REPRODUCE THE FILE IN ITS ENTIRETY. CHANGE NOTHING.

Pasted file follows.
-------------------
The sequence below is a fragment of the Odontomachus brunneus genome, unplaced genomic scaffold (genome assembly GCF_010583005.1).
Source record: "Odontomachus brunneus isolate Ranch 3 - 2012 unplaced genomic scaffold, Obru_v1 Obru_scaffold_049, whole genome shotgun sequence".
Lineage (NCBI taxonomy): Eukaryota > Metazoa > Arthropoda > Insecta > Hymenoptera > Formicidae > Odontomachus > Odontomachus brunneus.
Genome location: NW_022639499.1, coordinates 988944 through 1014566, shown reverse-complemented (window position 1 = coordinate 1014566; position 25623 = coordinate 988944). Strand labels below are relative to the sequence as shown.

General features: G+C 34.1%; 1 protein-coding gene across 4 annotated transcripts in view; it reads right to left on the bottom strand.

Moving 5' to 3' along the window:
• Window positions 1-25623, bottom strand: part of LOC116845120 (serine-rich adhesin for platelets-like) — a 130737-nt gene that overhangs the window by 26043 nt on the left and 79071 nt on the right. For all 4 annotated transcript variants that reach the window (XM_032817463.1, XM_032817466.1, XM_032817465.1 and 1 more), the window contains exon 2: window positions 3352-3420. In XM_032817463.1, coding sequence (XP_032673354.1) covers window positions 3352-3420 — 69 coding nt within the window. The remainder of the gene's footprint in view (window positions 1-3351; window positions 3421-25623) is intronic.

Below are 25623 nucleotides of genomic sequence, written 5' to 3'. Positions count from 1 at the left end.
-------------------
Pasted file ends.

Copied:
The sequence below is a fragment of the Odontomachus brunneus genome, unplaced genomic scaffold (genome assembly GCF_010583005.1).
Source record: "Odontomachus brunneus isolate Ranch 3 - 2012 unplaced genomic scaffold, Obru_v1 Obru_scaffold_049, whole genome shotgun sequence".
Lineage (NCBI taxonomy): Eukaryota > Metazoa > Arthropoda > Insecta > Hymenoptera > Formicidae > Odontomachus > Odontomachus brunneus.
Genome location: NW_022639499.1, coordinates 988944 through 1014566, shown reverse-complemented (window position 1 = coordinate 1014566; position 25623 = coordinate 988944). Strand labels below are relative to the sequence as shown.

General features: G+C 34.1%; 1 protein-coding gene across 4 annotated transcripts in view; it reads right to left on the bottom strand.

Moving 5' to 3' along the window:
• Window positions 1-25623, bottom strand: part of LOC116845120 (serine-rich adhesin for platelets-like) — a 130737-nt gene that overhangs the window by 26043 nt on the left and 79071 nt on the right. For all 4 annotated transcript variants that reach the window (XM_032817463.1, XM_032817466.1, XM_032817465.1 and 1 more), the window contains exon 2: window positions 3352-3420. In XM_032817463.1, coding sequence (XP_032673354.1) covers window positions 3352-3420 — 69 coding nt within the window. The remainder of the gene's footprint in view (window positions 1-3351; window positions 3421-25623) is intronic.

Below are 25623 nucleotides of genomic sequence, written 5' to 3'. Positions count from 1 at the left end.